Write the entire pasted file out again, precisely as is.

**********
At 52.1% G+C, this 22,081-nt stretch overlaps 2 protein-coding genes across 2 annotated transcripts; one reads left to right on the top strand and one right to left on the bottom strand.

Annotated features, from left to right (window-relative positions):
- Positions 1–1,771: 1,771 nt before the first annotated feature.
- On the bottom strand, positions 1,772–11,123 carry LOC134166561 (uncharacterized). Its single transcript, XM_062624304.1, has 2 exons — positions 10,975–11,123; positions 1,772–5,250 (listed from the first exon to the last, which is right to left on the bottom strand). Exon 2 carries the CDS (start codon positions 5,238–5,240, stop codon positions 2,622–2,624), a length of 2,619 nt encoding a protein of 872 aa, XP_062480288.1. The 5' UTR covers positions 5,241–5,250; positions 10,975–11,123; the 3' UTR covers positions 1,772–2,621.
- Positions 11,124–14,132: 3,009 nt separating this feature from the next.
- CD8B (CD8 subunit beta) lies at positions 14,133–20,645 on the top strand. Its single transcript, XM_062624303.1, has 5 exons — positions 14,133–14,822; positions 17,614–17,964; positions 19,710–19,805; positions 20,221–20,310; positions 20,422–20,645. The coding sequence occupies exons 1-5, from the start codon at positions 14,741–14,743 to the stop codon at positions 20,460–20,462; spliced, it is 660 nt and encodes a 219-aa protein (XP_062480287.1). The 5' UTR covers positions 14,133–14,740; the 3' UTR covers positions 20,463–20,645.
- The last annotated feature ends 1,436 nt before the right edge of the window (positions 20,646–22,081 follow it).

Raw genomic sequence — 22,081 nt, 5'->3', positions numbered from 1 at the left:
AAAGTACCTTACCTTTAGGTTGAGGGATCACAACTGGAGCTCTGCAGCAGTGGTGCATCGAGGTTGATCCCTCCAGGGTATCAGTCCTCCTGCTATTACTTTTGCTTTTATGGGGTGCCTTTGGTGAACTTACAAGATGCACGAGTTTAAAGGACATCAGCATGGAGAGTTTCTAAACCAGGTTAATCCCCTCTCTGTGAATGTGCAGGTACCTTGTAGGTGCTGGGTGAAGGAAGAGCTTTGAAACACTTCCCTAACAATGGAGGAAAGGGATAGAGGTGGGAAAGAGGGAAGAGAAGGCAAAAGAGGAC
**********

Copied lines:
At 52.1% G+C, this 22,081-nt stretch overlaps 2 protein-coding genes across 2 annotated transcripts; one reads left to right on the top strand and one right to left on the bottom strand.

Annotated features, from left to right (window-relative positions):
- Positions 1–1,771: 1,771 nt before the first annotated feature.
- On the bottom strand, positions 1,772–11,123 carry LOC134166561 (uncharacterized). Its single transcript, XM_062624304.1, has 2 exons — positions 10,975–11,123; positions 1,772–5,250 (listed from the first exon to the last, which is right to left on the bottom strand). Exon 2 carries the CDS (start codon positions 5,238–5,240, stop codon positions 2,622–2,624), a length of 2,619 nt encoding a protein of 872 aa, XP_062480288.1. The 5' UTR covers positions 5,241–5,250; positions 10,975–11,123; the 3' UTR covers positions 1,772–2,621.
- Positions 11,124–14,132: 3,009 nt separating this feature from the next.
- CD8B (CD8 subunit beta) lies at positions 14,133–20,645 on the top strand. Its single transcript, XM_062624303.1, has 5 exons — positions 14,133–14,822; positions 17,614–17,964; positions 19,710–19,805; positions 20,221–20,310; positions 20,422–20,645. The coding sequence occupies exons 1-5, from the start codon at positions 14,741–14,743 to the stop codon at positions 20,460–20,462; spliced, it is 660 nt and encodes a 219-aa protein (XP_062480287.1). The 5' UTR covers positions 14,133–14,740; the 3' UTR covers positions 20,463–20,645.
- The last annotated feature ends 1,436 nt before the right edge of the window (positions 20,646–22,081 follow it).

Raw genomic sequence — 22,081 nt, 5'->3', positions numbered from 1 at the left:
AAAGTACCTTACCTTTAGGTTGAGGGATCACAACTGGAGCTCTGCAGCAGTGGTGCATCGAGGTTGATCCCTCCAGGGTATCAGTCCTCCTGCTATTACTTTTGCTTTTATGGGGTGCCTTTGGTGAACTTACAAGATGCACGAGTTTAAAGGACATCAGCATGGAGAGTTTCTAAACCAGGTTAATCCCCTCTCTGTGAATGTGCAGGTACCTTGTAGGTGCTGGGTGAAGGAAGAGCTTTGAAACACTTCCCTAACAATGGAGGAAAGGGATAGAGGTGGGAAAGAGGGAAGAGAAGGCAAAAGAGGAC